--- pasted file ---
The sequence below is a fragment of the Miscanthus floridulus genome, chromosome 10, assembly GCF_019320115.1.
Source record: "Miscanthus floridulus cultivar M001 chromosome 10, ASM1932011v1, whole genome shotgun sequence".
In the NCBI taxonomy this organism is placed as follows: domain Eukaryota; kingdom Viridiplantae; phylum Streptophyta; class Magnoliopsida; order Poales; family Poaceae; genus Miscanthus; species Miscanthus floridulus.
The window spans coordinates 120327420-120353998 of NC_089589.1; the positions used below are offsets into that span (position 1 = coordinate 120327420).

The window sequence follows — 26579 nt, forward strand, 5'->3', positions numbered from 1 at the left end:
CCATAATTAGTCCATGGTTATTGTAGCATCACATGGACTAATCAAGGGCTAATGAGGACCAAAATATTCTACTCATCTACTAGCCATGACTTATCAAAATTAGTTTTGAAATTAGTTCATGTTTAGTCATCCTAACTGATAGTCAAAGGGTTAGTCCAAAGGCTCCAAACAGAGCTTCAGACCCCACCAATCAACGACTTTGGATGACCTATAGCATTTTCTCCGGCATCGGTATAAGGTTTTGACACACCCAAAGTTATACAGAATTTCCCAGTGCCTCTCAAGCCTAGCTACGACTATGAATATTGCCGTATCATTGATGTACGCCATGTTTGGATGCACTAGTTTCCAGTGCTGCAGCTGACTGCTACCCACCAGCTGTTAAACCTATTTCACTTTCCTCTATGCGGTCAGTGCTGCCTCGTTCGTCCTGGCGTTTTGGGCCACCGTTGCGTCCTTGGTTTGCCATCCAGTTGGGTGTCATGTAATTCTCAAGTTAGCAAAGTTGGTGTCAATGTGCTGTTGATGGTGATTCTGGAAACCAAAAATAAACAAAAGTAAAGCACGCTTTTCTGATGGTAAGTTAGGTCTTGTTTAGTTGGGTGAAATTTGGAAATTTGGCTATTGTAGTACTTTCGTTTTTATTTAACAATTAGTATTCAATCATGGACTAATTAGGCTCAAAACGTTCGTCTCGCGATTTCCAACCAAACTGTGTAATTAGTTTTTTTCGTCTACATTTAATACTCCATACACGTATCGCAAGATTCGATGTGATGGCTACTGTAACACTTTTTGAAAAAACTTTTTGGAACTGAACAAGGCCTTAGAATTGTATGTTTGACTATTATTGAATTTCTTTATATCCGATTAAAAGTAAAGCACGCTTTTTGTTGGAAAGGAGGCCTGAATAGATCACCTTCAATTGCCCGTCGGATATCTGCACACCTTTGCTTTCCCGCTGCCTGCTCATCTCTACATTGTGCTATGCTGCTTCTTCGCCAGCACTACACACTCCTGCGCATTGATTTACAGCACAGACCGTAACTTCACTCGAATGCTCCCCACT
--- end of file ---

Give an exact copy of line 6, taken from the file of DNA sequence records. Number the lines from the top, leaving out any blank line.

CCATAATTAGTCCATGGTTATTGTAGCATCACATGGACTAATCAAGGGCTAATGAGGACCAAAATATTCTACTCATCTACTAGCCATGACTTATCAAAATTAGTTTTGAAATTAGTTCATGTTTAGTCATCCTAACTGATAGTCAAAGGGTTAGTCCAAAGGCTCCAAACAGAGCTTCAGACCCCACCAATCAACGACTTTGGATGACCTATAGCATTTTCTCCGGCATCGGTATAAGGTTTTGACACACCCAAAGTTATACAGAATTTCCCAGTGCCTCTCAAGCCTAGCTACGACTATGAATATTGCCGTATCATTGATGTACGCCATGTTTGGATGCACTAGTTTCCAGTGCTGCAGCTGACTGCTACCCACCAGCTGTTAAACCTATTTCACTTTCCTCTATGCGGTCAGTGCTGCCTCGTTCGTCCTGGCGTTTTGGGCCACCGTTGCGTCCTTGGTTTGCCATCCAGTTGGGTGTCATGTAATTCTCAAGTTAGCAAAGTTGGTGTCAATGTGCTGTTGATGGTGATTCTGGAAACCAAAAATAAACAAAAGTAAAGCACGCTTTTCTGATGGTAAGTTAGGTCTTGTTTAGTTGGGTGAAATTTGGAAATTTGGCTATTGTAGTACTTTCGTTTTTATTTAACAATTAGTATTCAATCATGGACTAATTAGGCTCAAAACGTTCGTCTCGCGATTTCCAACCAAACTGTGTAATTAGTTTTTTTCGTCTACATTTAATACTCCATACACGTATCGCAAGATTCGATGTGATGGCTACTGTAACACTTTTTGAAAAAACTTTTTGGAACTGAACAAGGCCTTAGAATTGTATGTTTGACTATTATTGAATTTCTTTATATCCGATTAAAAGTAAAGCACGCTTTTTGTTGGAAAGGAGGCCTGAATAGATCACCTTCAATTGCCCGTCGGATATCTGCACACCTTTGCTTTCCCGCTGCCTGCTCATCTCTACATTGTGCTATGCTGCTTCTTCGCCAGCACTACACACTCCTGCGCATTGATTTACAGCACAGACCGTAACTTCACTCGAATGCTCCCCACT